No matter what you’re doing, the first tinkling notes of that theme song take you back to the days when you’d park on the sofa (in the dark ages before on-demand TV) just in time to catch the opening shots of your favorite show: the home where your beloved characters lived, laughed, and loved.
In fact, in many of the most popular sitcoms, the homes are just as much part of the plot as the characters themselves. And although the shows typically weren’t filmed inside the houses portrayed on screen (the actors usually took place on a soundstage in Los Angeles), these fictional houses still hold a special place in the hearts of millions of fans.
One such iconic TV home, the “Brady Bunch” house, received a retro renovation in September when a group of design gurus and original cast members overhauled the interiors to match the 1970s-themed set we all know and love. The renovation was chronicled in an HGTV reality show, “A Very Brady Renovation,” and the results were nothing short of stunning.
The team accounted for every little design detail and went to great lengths to source the exact (or nearly identical) furniture, appliances, paint colors, and finishes that we grew up seeing on screen. You’d better believe they found that perfect shade of orange for those kitchen countertops!
So, after seeing the incredibly accurate results of this groovy renovation, we started to think: What other famous sitcom houses would we like to see restored? It turns out, there are plenty of great candidates.
And it’s worth noting that our list would have included the “Full House” Victorian home in San Francisco if it hadn’t already received a massive (and luxurious) overhaul last year (overseen by none other than the show’s creator and current owner of the home, Jeff Franklin). It’s back on the market, and Uncle Jesse would hardly recognize it!
Below, the legendary TV homes we’d love to see restored to their on-screen glory, a la Casa Brady.
The Cunningham house from ‘Happy Days’
We say Ayyy with a big thumbs-up to the prospect of this renovation. The six-bedroom, two-bathroom home used in establishing shots on “Happy Days” is currently off the market. However, if designers could get their hands on it, we’d definitely want to see how they pull off that memorable yellow and blue plaid wallpaper in the kitchen. And while a matching floral couch and curtains might sound like a lot, the Cunningham family was game for hosting this 1950s trend in their living room. We imagine sourcing the exact fabric could turn into quite a scavenger hunt.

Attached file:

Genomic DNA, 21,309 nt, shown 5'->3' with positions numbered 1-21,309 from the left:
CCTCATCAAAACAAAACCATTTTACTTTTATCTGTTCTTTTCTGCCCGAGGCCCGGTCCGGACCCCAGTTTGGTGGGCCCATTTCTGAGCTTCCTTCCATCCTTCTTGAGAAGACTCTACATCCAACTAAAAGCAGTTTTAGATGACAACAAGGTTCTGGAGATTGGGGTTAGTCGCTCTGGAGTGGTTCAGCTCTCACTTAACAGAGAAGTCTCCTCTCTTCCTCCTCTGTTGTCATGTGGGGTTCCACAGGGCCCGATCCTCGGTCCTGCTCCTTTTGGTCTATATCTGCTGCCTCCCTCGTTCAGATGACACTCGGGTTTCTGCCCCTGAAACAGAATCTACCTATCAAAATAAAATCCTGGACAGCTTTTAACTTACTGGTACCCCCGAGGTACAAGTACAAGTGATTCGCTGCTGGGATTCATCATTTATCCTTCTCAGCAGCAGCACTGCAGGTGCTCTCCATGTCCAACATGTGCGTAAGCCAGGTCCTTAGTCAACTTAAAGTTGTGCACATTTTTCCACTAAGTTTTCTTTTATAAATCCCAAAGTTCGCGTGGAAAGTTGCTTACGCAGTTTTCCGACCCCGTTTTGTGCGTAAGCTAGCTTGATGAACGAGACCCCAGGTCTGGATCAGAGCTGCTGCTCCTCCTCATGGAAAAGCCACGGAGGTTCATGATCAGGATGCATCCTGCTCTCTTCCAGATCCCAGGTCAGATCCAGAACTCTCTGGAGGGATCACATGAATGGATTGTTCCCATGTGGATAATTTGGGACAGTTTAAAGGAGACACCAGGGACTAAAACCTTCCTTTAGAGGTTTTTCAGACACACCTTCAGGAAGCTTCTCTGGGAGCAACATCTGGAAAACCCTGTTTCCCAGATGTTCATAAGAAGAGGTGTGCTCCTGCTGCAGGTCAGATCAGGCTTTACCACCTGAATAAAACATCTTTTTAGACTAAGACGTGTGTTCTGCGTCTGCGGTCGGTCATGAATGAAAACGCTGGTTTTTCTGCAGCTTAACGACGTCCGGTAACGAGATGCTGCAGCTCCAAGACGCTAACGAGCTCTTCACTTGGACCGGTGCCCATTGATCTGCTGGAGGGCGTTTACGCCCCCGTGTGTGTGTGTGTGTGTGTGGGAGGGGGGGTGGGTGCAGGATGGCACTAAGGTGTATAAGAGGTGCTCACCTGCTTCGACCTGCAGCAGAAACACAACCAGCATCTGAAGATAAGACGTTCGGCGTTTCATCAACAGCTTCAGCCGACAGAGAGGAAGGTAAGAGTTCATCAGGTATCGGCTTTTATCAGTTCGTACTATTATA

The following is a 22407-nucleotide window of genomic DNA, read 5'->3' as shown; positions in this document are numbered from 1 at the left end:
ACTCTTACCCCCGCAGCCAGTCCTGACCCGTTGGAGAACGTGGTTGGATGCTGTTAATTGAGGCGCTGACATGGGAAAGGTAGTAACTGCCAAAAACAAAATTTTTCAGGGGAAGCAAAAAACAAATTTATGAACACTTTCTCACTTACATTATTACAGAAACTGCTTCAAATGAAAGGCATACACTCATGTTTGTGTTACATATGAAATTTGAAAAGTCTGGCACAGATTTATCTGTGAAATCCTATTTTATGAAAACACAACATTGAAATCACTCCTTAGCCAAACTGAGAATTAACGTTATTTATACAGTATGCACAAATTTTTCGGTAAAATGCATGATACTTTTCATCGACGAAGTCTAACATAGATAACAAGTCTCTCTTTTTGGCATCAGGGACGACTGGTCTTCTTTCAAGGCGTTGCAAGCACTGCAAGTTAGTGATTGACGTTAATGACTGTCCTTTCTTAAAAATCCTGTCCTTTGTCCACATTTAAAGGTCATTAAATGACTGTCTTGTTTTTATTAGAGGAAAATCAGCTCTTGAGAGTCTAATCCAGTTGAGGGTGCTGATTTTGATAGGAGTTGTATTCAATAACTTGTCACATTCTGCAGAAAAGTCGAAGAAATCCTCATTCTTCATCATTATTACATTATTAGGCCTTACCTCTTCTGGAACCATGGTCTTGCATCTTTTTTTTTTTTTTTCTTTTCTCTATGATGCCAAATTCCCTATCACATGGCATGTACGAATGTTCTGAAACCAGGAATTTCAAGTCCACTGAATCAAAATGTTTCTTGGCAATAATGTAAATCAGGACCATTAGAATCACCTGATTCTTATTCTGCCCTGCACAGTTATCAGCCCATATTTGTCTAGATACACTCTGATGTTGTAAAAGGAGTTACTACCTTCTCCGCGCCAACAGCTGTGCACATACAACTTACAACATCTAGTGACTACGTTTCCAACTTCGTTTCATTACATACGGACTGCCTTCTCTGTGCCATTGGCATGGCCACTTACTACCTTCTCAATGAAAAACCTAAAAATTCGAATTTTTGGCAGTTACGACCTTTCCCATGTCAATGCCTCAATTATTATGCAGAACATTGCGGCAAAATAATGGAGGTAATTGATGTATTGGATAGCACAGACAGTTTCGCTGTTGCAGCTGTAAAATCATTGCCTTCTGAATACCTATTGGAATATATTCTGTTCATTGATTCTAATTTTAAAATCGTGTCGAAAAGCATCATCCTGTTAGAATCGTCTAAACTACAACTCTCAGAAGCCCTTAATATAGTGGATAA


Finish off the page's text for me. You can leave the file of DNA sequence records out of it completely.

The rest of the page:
The Sugarbaker & Associates design firm from ‘Designing Women’
Address: 1321 Scott Street, Little Rock, AR
The 1980s sitcom “Designing Women” was set in Atlanta, but the house that served as the fictional headquarters of Sugarbaker & Associates Design Firm is actually in Arkansas.
Known as Villa Marre, it’s a four-bedroom, 1.5-bath mansion built in 1881 that is on the National Register of Historic Places. A massive interior overhaul here would be tricky, as designers would have to observe the historical society’s rules when making any design or architectural changes. Still, we’d love to see them replicate that unforgettable—and elegant—staircase.
The Archie Bunker house from ‘All in the Family’
Address: 8970 Cooper Avenue, Flushing, NY
Through its bigoted lead character Archie Bunker, “All in the Family” revealed just how complicated families can be. This popular but controversial sitcom was set in Queens, NY, and for the exterior house shots the producers selected a nondescript 1,312-square-foot home that personified the vibe of the borough.
Bunker was known for living in the past, so for nostalgia’s sake we’d be game to see the original Bunker house restored. That floral wallpaper would probably be easier to track down than Bunker’s easy chair. The actual beat-up, stained chair is sitting in the Smithsonian’s National Museum of American History.
Mindy’s house from ‘Mork & Mindy’
Address: 1619 Pine Street, Boulder, CO
Nanoo, nanoo! The late ’70s comedy “Mork & Mindy” took place in Boulder, CO, where alien Mork shacks up with Mindy (a professor at the University of Colorado, Boulder). Production chose this beautiful Victorian for the exterior shot of Mindy’s home. The seven-bedroom, four-bathroom place last sold for a mere $80,000 in 1974, but visitors can see that the homeowners have kept up its architectural quirk and charm. The only noticeable changes to the exterior are the new shutters, white picket fence, and tall trees in the front yard.
The overhauled interiors would have to include the red sofa, plenty of wood paneling, and, of course, that famous egg chair.